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The story of how British citizenship developed and why this matters for questions of race, migration and belonging in 'Global Britain'

Hosted and produced by Michaela Benson.

Cover Art: George Kalivis

Production and post-production: Art of Podcast 

Feb 15, 2024

What are the UK Government’s ‘safe and legal routes’? How do these relate to ‘stop the boats’, the Rwanda Plan, and the curtailment of asylum as laid out in the 1951 Refugee Convention? What can we learn from listening to the Hong Kongers and Ukrainians beneficiaries of these humanitarian visas? And what if these routes are not so safe after all?   

In this episode we explore the UK’s safe and legal (humanitarian routes). Elena Zambelli explains what ‘asylum’ is, looking its history, scope and challenges to these international protections since 2015 ‘refugee crisis.’ Fizza Qureshi, CEO of the Migrants’ Rights Network, board member of Migrants at Work and of the honorary advisory committee for the Black Europeans, joins us to offer a critical overview of the UK’s immigration and asylum reforms over the past decade. Asking what this tells us about migrants’ rights, she highlights how these reforms impact disproportionately on brown and black migrants who try to make the UK their homes. And co-hosts Nando Sigona and Michaela Benson consider the ongoing contestations surrounding the figure of the ‘refugee’ as well as the asylum system as a whole. They reflect on how beneficiaries of the Hong Kong BN(O) and Ukraine visa schemes experience these humanitarian visas, and what we can learn from them about the limits of these.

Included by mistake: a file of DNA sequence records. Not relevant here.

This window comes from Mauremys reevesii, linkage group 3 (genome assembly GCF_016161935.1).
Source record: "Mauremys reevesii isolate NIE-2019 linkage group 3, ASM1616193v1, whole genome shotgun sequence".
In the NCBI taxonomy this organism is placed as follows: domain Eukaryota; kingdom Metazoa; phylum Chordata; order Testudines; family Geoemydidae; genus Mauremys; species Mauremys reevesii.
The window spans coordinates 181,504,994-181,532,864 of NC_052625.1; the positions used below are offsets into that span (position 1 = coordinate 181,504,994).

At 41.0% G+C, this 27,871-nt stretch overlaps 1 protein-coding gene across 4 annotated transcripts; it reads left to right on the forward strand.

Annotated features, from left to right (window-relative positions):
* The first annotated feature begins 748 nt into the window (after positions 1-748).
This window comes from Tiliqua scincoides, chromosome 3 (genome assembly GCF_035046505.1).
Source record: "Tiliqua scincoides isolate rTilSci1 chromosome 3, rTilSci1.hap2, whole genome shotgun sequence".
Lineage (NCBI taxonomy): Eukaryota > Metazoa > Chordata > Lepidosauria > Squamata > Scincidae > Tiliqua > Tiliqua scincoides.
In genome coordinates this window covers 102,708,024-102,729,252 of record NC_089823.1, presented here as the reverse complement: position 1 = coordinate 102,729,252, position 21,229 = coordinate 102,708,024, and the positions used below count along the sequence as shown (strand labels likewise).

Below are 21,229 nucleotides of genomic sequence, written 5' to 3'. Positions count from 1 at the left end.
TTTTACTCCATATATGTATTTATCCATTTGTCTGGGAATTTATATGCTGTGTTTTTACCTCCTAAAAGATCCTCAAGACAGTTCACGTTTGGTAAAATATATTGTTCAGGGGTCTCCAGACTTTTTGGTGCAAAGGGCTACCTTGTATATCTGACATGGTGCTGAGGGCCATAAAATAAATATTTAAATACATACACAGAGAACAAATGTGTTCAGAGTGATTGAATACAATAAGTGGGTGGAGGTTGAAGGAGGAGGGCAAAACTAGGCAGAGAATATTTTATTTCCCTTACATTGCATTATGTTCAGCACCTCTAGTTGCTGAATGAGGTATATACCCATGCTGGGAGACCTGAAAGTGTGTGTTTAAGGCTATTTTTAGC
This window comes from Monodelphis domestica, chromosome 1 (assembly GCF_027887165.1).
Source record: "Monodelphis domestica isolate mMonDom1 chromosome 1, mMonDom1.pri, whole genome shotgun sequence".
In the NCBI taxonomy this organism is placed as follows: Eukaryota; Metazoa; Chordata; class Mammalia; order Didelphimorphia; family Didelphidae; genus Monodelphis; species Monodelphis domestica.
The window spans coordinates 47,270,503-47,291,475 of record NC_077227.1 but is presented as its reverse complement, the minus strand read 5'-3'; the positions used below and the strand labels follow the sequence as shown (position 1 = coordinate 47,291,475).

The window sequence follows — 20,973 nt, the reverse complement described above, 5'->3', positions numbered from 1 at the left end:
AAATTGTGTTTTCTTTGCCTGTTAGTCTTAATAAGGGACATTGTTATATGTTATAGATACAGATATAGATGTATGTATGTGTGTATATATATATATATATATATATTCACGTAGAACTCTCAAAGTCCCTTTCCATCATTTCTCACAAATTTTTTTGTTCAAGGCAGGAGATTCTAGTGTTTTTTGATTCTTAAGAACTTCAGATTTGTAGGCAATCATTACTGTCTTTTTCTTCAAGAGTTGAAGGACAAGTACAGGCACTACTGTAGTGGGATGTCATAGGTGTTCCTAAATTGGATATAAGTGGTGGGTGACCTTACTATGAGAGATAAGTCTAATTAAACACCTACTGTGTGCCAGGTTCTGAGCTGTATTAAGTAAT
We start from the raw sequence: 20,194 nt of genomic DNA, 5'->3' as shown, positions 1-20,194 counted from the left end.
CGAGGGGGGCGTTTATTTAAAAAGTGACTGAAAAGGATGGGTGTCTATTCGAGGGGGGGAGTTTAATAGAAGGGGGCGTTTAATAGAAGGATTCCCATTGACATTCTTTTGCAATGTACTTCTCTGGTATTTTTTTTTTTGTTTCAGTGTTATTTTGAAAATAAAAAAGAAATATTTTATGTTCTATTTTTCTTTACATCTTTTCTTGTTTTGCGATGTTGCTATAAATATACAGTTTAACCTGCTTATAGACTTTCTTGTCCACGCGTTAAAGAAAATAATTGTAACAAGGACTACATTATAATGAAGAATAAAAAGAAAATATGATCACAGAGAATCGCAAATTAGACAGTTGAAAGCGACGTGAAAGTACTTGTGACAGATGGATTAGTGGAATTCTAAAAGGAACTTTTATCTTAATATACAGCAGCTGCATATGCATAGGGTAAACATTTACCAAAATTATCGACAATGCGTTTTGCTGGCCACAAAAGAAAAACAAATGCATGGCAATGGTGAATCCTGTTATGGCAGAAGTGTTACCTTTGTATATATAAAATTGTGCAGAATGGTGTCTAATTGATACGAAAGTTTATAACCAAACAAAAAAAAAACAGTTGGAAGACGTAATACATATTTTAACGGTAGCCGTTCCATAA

You can access the full transcripts for the episode, further resources and active listening questions over on our website: Who do we think we are?